Theoretical Context of the Issue
The author focuses on different levels of in-group attachments as well as glorification that is attached to ambivalent feelings and thoughts/feelings of the group members. There are two factors that shape social identification which is attachment and glorification of the group members. This theoretical concept has been referenced once using Roccas, Klar, & Liviatan’s (2006) research; hence, the author fell short of showing the reader wider expert opinions on the two concepts brought about in the study. The theoretical and empirical work has been directed on one-dimensional construal associated with social identification – a scholarly score due to its narrowing of the research topic. The use of the suggested two-mode conceptualization of social and group identification can be considered as decisive and wise, expanding on the one-dimensional construal that can limit the research and give unrepresentative findings. The author should have, therefore, defined more of his two-mode conceptualization and engage deeper research supported with recent scholarly references.
The hypotheses are well set as they express the differences in people and how they relate in matters of glorification and attachment when associating in groups. They consider that people have different levels of glorifications and they feel attached based on how they view their group members. According to the constructive patriotism expressed by Schatz, Staub, & Lavine (1999), the author grounds his argument on the fact that individuals need to embrace negative feelings and attitudes to improve their groupings. He also argues that people with high feelings of their groups (high glorifiers) experience distress if their group is faced with negative aspects from within and from outside. The author has, therefore, expounded and categorized the hypotheses well to a point any reader can understand them and follow through with the study. This gives an advantage to the scholarly work as it highlights what the reader is expecting and connects the reader with the conclusions. Costarelli (2015) observes that “highly attached group members” do not feel threatened by having or even expressing their ambivalent views in their groups as the “high glorifiers” feel. The setting of the hypotheses is well done to guide the reader through the study hence it is commendable.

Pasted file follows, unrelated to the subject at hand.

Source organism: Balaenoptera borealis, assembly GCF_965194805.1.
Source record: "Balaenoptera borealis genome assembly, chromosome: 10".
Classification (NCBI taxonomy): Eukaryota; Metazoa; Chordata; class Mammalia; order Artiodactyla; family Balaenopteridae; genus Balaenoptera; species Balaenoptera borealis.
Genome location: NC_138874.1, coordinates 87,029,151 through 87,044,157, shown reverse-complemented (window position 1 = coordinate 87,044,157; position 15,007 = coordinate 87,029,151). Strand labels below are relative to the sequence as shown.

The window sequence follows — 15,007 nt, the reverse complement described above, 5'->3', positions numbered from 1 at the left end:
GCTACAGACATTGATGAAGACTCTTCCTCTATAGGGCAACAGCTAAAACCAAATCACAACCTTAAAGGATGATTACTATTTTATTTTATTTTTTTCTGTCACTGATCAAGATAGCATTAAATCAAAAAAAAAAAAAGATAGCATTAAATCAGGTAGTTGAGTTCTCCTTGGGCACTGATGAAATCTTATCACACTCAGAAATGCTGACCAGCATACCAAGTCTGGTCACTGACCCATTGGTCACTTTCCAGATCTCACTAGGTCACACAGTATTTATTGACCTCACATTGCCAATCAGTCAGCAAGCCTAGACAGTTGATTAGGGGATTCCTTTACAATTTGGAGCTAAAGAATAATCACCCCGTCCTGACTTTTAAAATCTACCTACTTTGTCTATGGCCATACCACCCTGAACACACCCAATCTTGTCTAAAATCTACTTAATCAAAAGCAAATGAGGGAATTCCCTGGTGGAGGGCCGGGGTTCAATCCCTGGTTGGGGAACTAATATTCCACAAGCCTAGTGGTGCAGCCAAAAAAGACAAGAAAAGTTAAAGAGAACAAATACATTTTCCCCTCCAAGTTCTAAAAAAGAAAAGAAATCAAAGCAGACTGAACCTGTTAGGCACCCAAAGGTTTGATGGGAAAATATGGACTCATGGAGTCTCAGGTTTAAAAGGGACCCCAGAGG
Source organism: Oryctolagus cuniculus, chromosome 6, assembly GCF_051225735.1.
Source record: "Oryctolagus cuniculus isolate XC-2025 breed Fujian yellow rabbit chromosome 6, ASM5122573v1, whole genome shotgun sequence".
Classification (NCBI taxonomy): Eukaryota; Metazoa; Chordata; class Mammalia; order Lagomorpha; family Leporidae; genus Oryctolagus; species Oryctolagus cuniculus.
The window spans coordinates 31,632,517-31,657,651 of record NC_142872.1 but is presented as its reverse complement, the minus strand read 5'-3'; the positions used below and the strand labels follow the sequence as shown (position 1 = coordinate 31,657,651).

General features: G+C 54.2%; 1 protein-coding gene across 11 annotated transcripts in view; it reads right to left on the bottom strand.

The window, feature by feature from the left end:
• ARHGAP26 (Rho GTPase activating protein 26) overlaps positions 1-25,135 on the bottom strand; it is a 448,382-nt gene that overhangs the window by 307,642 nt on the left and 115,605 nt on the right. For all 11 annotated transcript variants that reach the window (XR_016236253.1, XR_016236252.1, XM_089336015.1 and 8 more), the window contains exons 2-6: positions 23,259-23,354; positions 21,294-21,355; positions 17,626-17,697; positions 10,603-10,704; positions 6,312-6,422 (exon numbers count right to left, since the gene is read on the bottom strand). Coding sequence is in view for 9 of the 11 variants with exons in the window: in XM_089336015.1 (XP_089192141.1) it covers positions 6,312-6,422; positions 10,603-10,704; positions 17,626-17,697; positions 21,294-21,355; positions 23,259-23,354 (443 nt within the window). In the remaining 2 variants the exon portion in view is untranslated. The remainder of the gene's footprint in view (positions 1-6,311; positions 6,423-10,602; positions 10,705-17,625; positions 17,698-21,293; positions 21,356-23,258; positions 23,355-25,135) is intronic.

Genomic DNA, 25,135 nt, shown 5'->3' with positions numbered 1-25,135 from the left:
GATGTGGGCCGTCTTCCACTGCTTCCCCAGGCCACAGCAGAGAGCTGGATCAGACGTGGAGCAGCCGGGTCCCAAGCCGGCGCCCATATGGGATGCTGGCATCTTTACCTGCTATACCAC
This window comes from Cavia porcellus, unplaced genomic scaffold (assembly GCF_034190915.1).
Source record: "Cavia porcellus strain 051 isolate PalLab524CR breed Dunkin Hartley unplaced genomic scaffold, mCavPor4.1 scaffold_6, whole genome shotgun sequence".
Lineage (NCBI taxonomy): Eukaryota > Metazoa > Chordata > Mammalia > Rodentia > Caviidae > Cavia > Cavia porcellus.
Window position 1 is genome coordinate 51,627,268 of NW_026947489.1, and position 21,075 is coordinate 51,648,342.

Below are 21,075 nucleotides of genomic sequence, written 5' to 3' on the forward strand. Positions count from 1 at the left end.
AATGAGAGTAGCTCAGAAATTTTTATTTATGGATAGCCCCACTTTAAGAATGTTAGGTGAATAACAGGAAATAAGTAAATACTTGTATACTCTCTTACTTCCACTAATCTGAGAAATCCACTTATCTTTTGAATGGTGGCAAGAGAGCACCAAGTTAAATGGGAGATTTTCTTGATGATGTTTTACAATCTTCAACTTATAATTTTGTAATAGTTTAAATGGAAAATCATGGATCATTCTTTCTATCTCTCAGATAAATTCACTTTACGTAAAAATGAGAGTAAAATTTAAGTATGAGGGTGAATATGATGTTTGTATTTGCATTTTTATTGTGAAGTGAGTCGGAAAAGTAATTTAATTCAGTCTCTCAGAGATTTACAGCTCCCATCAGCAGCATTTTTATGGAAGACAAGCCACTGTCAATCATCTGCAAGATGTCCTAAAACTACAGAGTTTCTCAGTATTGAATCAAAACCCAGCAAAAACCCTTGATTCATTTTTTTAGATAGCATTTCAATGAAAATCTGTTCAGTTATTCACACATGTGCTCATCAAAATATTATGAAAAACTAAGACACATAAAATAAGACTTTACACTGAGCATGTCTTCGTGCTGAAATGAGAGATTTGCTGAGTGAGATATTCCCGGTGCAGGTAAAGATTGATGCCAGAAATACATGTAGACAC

Variables of Interest